A black room with a small window from which 3 colourful houses are visible. Next to it is a quote “I have seen death upclose. Bullets have passed through my hair.”
A black room with a small window from which 3 colourful houses are visible. Next to it is a quote “I believed I had sinned a lot in the past; I was being punished for it.”
I crossed at night. I can't tell you if the borders were beautiful. At daytime, we would be in camps or wherever we could arrange for food.
Black and white drawing of a wire fence and a door on a crumpled paper. Next to it is a quote “There is a wire fence wall here, which is 10 feet tall, and covers the entire border. And with it below is a thorny wire fence, and three rounds of it. There is a lot of wire fence here. Every two minutes, a police car passes for a round and every acre, there are two gunned army men. You know they say a border where not even an ant passes? It was that. Helicopters above us, dogs behind us.”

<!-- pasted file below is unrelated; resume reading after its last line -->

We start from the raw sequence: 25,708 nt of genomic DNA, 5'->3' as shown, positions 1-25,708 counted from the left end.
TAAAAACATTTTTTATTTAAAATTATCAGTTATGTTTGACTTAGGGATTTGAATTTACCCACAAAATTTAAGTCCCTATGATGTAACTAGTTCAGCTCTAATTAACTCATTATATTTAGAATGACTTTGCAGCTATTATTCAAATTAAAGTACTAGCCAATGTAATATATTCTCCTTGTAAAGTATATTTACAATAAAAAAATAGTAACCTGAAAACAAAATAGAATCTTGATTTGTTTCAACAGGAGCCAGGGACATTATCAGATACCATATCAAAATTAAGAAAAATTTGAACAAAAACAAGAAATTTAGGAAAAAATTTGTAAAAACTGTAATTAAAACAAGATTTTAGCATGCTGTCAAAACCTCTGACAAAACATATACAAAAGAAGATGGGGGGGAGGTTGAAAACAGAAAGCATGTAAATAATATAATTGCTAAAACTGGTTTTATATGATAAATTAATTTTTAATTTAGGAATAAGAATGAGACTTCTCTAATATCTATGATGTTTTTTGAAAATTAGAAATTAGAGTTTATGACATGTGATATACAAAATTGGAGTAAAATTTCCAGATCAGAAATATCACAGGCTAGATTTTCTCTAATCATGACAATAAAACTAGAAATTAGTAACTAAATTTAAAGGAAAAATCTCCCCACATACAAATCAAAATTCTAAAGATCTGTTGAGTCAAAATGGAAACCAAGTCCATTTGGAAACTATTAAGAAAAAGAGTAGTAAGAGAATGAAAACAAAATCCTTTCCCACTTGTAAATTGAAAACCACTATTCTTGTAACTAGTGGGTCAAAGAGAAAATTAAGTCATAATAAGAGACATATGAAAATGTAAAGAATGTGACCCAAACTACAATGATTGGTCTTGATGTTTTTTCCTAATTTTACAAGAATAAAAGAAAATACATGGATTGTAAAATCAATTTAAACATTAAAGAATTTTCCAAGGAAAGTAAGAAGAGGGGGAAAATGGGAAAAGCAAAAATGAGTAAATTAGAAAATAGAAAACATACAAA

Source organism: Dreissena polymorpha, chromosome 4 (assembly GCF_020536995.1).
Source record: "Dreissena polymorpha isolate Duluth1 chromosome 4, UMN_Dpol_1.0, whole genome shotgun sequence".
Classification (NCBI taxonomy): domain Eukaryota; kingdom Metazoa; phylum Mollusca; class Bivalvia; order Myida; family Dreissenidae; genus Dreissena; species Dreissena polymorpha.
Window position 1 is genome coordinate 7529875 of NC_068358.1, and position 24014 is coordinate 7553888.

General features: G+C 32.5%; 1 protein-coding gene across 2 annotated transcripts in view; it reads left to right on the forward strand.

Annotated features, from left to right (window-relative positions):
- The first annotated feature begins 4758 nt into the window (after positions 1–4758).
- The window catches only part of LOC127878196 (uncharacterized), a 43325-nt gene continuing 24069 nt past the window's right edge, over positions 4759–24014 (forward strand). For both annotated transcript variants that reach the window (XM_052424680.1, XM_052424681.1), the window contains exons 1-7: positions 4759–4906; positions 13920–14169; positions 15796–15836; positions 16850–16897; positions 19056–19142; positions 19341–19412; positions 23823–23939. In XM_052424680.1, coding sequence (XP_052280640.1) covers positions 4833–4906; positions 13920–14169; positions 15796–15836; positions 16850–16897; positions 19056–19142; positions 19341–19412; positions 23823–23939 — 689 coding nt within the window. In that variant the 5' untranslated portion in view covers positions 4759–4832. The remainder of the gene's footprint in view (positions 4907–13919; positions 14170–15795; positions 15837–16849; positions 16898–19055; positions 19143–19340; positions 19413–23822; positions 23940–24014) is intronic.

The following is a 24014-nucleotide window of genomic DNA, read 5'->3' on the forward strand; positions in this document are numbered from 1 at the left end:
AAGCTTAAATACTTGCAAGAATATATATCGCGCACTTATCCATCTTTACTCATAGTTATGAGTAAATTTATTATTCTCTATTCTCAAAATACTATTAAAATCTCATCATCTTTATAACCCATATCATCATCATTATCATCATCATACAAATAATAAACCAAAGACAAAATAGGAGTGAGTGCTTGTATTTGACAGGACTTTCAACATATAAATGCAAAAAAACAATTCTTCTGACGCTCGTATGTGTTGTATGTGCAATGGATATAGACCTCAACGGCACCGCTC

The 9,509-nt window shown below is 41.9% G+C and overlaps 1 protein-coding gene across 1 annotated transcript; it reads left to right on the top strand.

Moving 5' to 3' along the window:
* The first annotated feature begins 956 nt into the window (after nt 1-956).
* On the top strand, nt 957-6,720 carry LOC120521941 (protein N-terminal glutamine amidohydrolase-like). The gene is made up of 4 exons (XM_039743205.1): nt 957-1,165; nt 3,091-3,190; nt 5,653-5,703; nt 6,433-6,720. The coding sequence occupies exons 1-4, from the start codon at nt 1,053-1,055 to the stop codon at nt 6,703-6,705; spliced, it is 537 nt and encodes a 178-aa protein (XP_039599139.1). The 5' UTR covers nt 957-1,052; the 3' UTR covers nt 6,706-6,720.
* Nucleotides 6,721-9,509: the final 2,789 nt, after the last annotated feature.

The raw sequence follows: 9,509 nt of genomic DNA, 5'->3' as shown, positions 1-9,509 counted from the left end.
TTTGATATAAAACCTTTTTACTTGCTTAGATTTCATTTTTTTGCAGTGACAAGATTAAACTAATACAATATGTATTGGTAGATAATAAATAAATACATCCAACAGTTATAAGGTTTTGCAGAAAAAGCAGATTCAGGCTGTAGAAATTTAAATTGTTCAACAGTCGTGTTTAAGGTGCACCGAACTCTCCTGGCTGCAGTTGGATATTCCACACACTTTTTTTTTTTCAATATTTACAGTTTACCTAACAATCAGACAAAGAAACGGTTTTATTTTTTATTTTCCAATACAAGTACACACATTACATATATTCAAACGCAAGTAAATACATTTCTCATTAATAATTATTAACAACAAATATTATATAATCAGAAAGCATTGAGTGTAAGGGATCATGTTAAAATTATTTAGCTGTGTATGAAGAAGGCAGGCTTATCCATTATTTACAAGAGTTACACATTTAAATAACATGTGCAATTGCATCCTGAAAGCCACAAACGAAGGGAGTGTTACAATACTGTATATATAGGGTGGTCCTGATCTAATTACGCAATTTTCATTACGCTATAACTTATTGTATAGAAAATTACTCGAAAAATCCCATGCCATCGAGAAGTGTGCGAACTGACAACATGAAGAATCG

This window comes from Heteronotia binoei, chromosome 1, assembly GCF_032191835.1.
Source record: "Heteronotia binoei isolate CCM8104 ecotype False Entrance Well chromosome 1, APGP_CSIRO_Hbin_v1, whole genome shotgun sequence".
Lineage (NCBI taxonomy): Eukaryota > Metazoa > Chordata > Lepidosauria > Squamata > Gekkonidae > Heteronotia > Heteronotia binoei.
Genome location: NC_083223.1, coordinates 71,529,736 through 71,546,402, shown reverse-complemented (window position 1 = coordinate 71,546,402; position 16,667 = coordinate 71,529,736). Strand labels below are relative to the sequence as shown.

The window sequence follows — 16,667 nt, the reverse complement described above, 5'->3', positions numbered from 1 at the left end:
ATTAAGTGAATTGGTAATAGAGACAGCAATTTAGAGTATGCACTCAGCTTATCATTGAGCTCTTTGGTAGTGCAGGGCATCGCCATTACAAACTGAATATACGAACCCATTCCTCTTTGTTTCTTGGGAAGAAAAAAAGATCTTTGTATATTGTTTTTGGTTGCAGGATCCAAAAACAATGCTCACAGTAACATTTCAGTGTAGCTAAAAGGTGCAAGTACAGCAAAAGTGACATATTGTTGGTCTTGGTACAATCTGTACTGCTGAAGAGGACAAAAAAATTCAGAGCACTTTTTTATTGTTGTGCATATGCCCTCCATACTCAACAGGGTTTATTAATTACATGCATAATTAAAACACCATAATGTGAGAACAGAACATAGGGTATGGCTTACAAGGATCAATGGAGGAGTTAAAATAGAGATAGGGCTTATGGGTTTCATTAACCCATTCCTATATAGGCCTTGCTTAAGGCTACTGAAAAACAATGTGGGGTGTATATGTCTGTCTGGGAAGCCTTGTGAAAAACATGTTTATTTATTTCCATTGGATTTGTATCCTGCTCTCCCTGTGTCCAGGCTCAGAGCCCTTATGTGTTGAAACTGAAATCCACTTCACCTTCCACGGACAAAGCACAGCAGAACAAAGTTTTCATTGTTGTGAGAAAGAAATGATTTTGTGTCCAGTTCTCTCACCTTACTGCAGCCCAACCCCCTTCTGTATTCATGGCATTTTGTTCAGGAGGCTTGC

A thick black scribble of a geographical border. Next to it is a quote “It was a dry and mountainous region. There were three to four hundred men. We had to stand in a van. If you close your feet, how much space is that? Like they make animals stand?”
There was a boy who caught fever and couldn't walk anymore. Nearby was an old army bunker. They took him inside and locked it up. I think he must have died there.
Close up of rocks. Beside it is a quote “I have seen corpses on that mountain, of men who had tried to pass. There were bones too. We stepped over them to move ahead.”
A thin black flat scribble of a geographical border. Beside it is a quote “When I sat on the train here, the police removed me and threw me in jail. Three hours later they released me. Then I tried desperately to get beneath the train seats. They threw me back. My condition was terrible. I had shrunk due to hunger. I couldn't stand on my feet.”
A thin black diagonal scribble of a geographical border. Beside it is a quote “The police would leave us at a place, abundant with fruit trees, to return home. The boys would say,